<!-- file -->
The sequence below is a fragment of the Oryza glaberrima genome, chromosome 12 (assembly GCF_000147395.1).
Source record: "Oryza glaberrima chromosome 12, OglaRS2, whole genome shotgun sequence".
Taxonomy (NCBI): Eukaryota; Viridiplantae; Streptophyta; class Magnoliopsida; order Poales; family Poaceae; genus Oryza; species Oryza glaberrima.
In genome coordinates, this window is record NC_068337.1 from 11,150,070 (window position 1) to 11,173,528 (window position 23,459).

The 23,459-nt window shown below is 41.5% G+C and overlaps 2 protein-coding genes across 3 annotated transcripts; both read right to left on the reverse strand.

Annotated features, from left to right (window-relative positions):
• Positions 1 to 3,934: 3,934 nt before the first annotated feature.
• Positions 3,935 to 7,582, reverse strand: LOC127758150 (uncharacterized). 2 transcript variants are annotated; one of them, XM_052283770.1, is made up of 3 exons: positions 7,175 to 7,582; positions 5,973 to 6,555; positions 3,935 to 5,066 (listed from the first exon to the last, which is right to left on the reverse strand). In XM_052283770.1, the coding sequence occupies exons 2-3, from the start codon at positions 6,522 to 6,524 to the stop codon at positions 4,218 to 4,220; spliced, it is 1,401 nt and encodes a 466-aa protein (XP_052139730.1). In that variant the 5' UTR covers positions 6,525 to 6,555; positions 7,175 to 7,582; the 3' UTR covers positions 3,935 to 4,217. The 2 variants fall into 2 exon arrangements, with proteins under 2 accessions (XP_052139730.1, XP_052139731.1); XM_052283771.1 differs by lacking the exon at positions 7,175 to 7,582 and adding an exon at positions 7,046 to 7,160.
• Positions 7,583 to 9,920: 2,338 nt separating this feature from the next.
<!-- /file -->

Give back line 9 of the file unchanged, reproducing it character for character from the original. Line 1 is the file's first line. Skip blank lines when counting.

• Positions 7,583 to 9,920: 2,338 nt separating this feature from the next.